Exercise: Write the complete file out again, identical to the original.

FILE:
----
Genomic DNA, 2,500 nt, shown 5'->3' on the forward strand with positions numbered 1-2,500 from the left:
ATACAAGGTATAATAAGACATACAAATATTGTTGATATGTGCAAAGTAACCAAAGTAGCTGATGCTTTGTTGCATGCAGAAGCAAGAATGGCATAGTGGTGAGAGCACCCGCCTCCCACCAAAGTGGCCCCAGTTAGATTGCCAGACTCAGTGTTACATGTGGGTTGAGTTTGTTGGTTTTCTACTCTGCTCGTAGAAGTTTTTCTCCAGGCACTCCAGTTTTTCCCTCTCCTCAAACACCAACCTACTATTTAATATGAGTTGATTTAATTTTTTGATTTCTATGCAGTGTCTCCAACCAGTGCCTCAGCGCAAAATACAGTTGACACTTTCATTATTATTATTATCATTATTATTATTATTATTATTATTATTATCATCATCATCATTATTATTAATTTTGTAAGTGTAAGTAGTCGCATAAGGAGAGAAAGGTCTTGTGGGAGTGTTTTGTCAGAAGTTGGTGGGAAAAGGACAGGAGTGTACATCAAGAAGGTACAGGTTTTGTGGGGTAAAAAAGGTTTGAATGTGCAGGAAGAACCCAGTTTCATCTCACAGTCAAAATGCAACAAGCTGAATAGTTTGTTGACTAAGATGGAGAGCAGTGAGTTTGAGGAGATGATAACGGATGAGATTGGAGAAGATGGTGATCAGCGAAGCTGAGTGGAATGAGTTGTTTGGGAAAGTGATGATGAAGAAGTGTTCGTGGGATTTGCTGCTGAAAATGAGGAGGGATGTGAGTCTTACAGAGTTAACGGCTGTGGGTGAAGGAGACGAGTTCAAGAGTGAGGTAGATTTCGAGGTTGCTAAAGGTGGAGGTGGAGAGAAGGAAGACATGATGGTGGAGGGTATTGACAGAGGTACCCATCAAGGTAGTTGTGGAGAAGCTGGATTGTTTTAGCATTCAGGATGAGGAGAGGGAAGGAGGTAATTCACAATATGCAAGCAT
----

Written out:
Genomic DNA, 2,500 nt, shown 5'->3' on the forward strand with positions numbered 1-2,500 from the left:
ATACAAGGTATAATAAGACATACAAATATTGTTGATATGTGCAAAGTAACCAAAGTAGCTGATGCTTTGTTGCATGCAGAAGCAAGAATGGCATAGTGGTGAGAGCACCCGCCTCCCACCAAAGTGGCCCCAGTTAGATTGCCAGACTCAGTGTTACATGTGGGTTGAGTTTGTTGGTTTTCTACTCTGCTCGTAGAAGTTTTTCTCCAGGCACTCCAGTTTTTCCCTCTCCTCAAACACCAACCTACTATTTAATATGAGTTGATTTAATTTTTTGATTTCTATGCAGTGTCTCCAACCAGTGCCTCAGCGCAAAATACAGTTGACACTTTCATTATTATTATTATCATTATTATTATTATTATTATTATTATTATCATCATCATCATTATTATTAATTTTGTAAGTGTAAGTAGTCGCATAAGGAGAGAAAGGTCTTGTGGGAGTGTTTTGTCAGAAGTTGGTGGGAAAAGGACAGGAGTGTACATCAAGAAGGTACAGGTTTTGTGGGGTAAAAAAGGTTTGAATGTGCAGGAAGAACCCAGTTTCATCTCACAGTCAAAATGCAACAAGCTGAATAGTTTGTTGACTAAGATGGAGAGCAGTGAGTTTGAGGAGATGATAACGGATGAGATTGGAGAAGATGGTGATCAGCGAAGCTGAGTGGAATGAGTTGTTTGGGAAAGTGATGATGAAGAAGTGTTCGTGGGATTTGCTGCTGAAAATGAGGAGGGATGTGAGTCTTACAGAGTTAACGGCTGTGGGTGAAGGAGACGAGTTCAAGAGTGAGGTAGATTTCGAGGTTGCTAAAGGTGGAGGTGGAGAGAAGGAAGACATGATGGTGGAGGGTATTGACAGAGGTACCCATCAAGGTAGTTGTGGAGAAGCTGGATTGTTTTAGCATTCAGGATGAGGAGAGGGAAGGAGGTAATTCACAATATGCAAGCAT